While the prime minister slams the late leader’s unilateral move, saying it only served to bolster the terror groups in the Strip, Herzog praises the move and calls to continue on Sharon’s path.

Prime Minister Benjamin Netanyahu chose a special Knesset meeting in memory of former prime minister Ariel Sharon on Monday to criticize the late leader’s decision to unilaterally disengage from the Gaza Strip.

The parliament session, also attended by Sharon’s sons Omri and Gilad, marked two years to the late prime minister’s passing.

Addressing the plenum, Netanyahu said that the Gaza disengagement – in which Israel withdrew from the Strip completely, evacuating all Jewish settlements there – has aided terror groups in the enclave.

“Unfortunately, giving the responsibility for governing (Gaza) to the Palestinians not only did not put us on the path to peace, but increased the armament of terror groups,” he said.

Netanyahu at the Knesset (Photo: Alex Kolomoisky)
Netanyahu at the Knesset (Photo: Alex Kolomoisky)


But Netanyahu also had praise for the late leader of the Likud party and later the founder of the breakaway Kadima party.

“Ariel Sharon left his clear mark on the State of Israel. He gained his fame in the 1950s when he commanded the legendary Unit 101’s retaliatory operations. He pushed for a change in the IDF and advocated the perception that the Jewish state was formed to give Jews back their rights and the ability to defend themselves. Today as well, and not by chance, we still implement this very principle. My brother and I aspired to serve in elite units precisely because of the norms Arik incorporated in the IDF,” he said.

The prime minister also spoke of Sharon’s decision to launch Operation Defensive Shield, saying that “the Yom Kippur War gave the final confirmation to those who needed it that Arik was one of the best commanders the IDF has ever had. After the war, he went on a long political career as a minister in Israeli governments, and contributed to settlements, agriculture, industry and to the development of infrastructure. Without his backing, I would not have been able to execute necessary reforms as a minister in his government.”

Sharon's making his famous Herzliya Conference speech about the disengagement in 2003 (Photo: Michael Kremer)
Sharon’s making his famous Herzliya Conference speech about the disengagement in 2003 (Photo: Michael Kremer)


Opposition leader Isaac Herzog, meanwhile, praised Sharon’s decision to disengage from Gaza. “During his last term in office, Sharon identified the demographic danger. Identified it, talked about it, and did something about it. He saw a million and a half Palestinians in Gaza who were growing in numbers, and decided to disengage from them, so they won’t be a part of the State of Israel, and in order to keep Israel a Jewish state. I hear all of those who want to annex Judea and Samaria to the State of Israel, along with the Palestinians there. They keep attacking Ariel Sharon for the disengagement from Gaza, but it’s interesting that I haven’t heard any of them suggest we go back to Gaza.”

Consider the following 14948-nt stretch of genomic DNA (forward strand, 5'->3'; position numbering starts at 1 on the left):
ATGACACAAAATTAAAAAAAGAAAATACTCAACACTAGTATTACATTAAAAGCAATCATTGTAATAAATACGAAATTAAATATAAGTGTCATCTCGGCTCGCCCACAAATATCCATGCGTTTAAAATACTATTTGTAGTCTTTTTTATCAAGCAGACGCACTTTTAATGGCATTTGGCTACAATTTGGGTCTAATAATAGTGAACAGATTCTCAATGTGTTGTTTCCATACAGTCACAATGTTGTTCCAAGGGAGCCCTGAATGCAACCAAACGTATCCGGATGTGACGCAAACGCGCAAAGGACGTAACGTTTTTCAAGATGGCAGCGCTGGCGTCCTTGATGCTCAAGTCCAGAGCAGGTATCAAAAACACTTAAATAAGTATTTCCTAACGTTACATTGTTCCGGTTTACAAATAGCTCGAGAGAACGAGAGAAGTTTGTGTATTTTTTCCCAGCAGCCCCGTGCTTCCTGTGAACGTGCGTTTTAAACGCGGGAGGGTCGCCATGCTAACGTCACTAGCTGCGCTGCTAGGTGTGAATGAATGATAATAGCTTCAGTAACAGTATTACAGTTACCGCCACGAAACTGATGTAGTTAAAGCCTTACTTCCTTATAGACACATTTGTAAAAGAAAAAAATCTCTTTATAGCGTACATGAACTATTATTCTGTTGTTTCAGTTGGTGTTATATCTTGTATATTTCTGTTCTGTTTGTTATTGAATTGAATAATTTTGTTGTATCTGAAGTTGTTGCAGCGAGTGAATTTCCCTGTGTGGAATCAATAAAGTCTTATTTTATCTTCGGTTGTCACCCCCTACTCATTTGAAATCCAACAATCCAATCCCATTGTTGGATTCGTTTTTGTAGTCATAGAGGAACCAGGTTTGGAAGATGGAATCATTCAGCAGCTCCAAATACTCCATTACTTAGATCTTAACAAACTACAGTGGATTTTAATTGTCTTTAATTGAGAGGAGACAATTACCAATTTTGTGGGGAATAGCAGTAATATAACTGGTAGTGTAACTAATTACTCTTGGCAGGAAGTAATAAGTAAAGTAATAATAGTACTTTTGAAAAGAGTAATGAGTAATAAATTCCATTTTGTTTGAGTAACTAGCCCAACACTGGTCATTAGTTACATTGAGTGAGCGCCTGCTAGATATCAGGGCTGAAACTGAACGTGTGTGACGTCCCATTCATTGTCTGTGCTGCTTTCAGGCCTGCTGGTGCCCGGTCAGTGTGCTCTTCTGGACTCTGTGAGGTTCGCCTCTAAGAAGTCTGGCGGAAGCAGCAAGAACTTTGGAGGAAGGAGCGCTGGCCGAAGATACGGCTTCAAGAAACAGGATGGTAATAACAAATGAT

Herzog at the Knesset (Photo: Alex Kolomoisky)
Herzog at the Knesset (Photo: Alex Kolomoisky)


Herzog went on to say that “a part of us was here in 2004 and 2005 when Sharon presented his plan to evacuate Gaza and the northern Samaria, the disengagement plan. Without getting into the dispute over the plan itself, you could not help but be in awe of his daring and leadership. Like a solid rock, he did not blink or falter. He wasn’t afraid to confront his party, the Likud center and his closest allies. His political and diplomatic conduct at the time was unique and original, straight out of school for leadership and politics.”

The Zionist Union leader called on the State of Israel “to continue what Sharon started in order to keep Israel a safe, Jewish and democratic country. We must complete the separation fence Sharon started building. This is the fence that completely stopped the suicide bombers. Now we need to complete the fence to stop the knife-wielding terrorists. This fence will separate us and the Palestinians in Judea, Samaria and the Jerusalem area. A fence that will give us security – and let them live their lives. A fence that would stop the slow annexation and the movement towards a binational Jewish-Arab state.”

As reported by Ynetnews